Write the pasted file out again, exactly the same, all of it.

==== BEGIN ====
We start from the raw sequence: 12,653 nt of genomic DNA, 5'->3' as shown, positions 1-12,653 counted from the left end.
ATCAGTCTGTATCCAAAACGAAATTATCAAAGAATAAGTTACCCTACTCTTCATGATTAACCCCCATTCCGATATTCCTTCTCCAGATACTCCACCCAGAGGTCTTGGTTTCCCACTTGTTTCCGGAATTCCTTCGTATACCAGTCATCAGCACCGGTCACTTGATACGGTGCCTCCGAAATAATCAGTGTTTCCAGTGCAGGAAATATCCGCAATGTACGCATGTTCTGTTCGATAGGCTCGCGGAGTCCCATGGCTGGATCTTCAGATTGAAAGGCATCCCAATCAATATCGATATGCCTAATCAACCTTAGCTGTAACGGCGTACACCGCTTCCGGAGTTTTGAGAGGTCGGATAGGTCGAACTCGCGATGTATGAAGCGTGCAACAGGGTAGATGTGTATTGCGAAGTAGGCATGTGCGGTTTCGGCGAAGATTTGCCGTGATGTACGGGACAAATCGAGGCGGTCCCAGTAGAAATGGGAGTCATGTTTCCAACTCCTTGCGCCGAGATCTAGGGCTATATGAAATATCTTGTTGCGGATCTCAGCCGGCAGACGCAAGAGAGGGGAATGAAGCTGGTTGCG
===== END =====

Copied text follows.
We start from the raw sequence: 12,653 nt of genomic DNA, 5'->3' as shown, positions 1-12,653 counted from the left end.
ATCAGTCTGTATCCAAAACGAAATTATCAAAGAATAAGTTACCCTACTCTTCATGATTAACCCCCATTCCGATATTCCTTCTCCAGATACTCCACCCAGAGGTCTTGGTTTCCCACTTGTTTCCGGAATTCCTTCGTATACCAGTCATCAGCACCGGTCACTTGATACGGTGCCTCCGAAATAATCAGTGTTTCCAGTGCAGGAAATATCCGCAATGTACGCATGTTCTGTTCGATAGGCTCGCGGAGTCCCATGGCTGGATCTTCAGATTGAAAGGCATCCCAATCAATATCGATATGCCTAATCAACCTTAGCTGTAACGGCGTACACCGCTTCCGGAGTTTTGAGAGGTCGGATAGGTCGAACTCGCGATGTATGAAGCGTGCAACAGGGTAGATGTGTATTGCGAAGTAGGCATGTGCGGTTTCGGCGAAGATTTGCCGTGATGTACGGGACAAATCGAGGCGGTCCCAGTAGAAATGGGAGTCATGTTTCCAACTCCTTGCGCCGAGATCTAGGGCTATATGAAATATCTTGTTGCGGATCTCAGCCGGCAGACGCAAGAGAGGGGAATGAAGCTGGTTGCG